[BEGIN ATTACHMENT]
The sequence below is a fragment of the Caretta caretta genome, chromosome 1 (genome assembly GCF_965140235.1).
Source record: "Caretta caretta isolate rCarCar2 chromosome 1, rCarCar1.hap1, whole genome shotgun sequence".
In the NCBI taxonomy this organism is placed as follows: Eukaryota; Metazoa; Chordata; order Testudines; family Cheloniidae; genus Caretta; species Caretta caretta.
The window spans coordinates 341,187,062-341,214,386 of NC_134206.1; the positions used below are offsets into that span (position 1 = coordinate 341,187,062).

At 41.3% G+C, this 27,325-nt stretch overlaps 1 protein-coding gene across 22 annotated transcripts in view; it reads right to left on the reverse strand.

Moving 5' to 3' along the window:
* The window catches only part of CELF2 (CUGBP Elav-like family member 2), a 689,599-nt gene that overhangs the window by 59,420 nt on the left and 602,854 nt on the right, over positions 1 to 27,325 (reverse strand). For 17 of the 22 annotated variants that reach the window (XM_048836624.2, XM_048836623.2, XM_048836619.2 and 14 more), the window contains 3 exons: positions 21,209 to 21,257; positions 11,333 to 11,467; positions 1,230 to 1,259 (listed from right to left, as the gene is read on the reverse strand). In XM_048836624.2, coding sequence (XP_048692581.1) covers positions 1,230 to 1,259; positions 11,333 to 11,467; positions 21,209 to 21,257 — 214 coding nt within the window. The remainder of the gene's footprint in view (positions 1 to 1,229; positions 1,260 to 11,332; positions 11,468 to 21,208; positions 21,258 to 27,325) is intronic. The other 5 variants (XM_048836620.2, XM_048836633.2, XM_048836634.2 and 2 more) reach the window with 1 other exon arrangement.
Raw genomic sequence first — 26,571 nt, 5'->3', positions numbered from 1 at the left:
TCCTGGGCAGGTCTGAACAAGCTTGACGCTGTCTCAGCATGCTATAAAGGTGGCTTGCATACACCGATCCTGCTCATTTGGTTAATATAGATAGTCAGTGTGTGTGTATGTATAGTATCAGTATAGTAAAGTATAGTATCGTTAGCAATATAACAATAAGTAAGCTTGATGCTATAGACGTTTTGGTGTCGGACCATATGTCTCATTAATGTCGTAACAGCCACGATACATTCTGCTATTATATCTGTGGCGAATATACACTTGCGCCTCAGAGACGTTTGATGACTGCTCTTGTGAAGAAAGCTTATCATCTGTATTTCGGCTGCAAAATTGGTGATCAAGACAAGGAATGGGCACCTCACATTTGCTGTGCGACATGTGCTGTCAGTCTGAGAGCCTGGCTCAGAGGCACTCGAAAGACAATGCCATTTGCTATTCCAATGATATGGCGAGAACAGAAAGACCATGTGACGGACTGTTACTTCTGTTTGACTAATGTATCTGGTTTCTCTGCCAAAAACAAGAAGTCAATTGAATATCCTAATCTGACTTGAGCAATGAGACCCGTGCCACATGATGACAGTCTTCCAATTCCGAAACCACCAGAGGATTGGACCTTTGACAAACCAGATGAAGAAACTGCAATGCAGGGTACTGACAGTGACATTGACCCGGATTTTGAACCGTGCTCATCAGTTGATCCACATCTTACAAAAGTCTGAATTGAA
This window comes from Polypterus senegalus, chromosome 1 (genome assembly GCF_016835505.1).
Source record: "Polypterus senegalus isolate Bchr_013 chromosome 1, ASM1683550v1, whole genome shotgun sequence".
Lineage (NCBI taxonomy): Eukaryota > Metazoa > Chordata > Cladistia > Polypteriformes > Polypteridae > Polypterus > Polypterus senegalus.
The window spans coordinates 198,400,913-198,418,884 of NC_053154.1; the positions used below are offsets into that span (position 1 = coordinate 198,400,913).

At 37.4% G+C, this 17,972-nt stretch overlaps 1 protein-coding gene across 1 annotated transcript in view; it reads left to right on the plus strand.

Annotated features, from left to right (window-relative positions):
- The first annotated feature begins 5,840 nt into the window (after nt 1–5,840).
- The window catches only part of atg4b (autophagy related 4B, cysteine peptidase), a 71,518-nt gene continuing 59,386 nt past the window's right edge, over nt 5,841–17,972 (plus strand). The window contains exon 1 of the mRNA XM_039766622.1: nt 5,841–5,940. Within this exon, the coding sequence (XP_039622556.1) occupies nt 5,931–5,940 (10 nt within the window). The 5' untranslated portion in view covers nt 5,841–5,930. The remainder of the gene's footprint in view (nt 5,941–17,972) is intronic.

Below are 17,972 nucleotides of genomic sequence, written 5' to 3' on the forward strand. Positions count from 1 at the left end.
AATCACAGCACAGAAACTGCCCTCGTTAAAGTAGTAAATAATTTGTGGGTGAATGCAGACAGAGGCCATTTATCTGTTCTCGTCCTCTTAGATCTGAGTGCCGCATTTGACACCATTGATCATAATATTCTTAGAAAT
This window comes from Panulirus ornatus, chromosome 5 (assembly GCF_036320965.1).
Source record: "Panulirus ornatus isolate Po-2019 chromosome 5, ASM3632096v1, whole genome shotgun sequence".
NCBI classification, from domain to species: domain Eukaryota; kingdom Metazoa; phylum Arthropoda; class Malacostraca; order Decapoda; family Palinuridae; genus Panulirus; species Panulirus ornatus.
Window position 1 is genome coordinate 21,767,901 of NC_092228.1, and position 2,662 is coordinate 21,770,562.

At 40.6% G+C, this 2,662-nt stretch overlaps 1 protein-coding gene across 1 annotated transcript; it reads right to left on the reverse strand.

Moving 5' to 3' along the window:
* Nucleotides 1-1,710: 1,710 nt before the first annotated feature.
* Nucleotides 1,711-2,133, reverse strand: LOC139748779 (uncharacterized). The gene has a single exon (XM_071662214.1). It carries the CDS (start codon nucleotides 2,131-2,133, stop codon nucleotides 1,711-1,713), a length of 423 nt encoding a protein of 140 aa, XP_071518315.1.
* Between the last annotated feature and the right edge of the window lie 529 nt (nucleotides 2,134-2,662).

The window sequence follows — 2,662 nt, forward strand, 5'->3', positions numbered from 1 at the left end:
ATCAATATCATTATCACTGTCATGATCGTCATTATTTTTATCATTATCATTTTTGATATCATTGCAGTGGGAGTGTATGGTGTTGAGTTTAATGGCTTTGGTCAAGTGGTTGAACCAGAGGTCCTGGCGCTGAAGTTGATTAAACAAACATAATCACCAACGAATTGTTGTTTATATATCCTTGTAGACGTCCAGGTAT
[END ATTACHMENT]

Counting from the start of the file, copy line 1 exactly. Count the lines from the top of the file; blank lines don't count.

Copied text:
The sequence below is a fragment of the Caretta caretta genome, chromosome 1 (genome assembly GCF_965140235.1).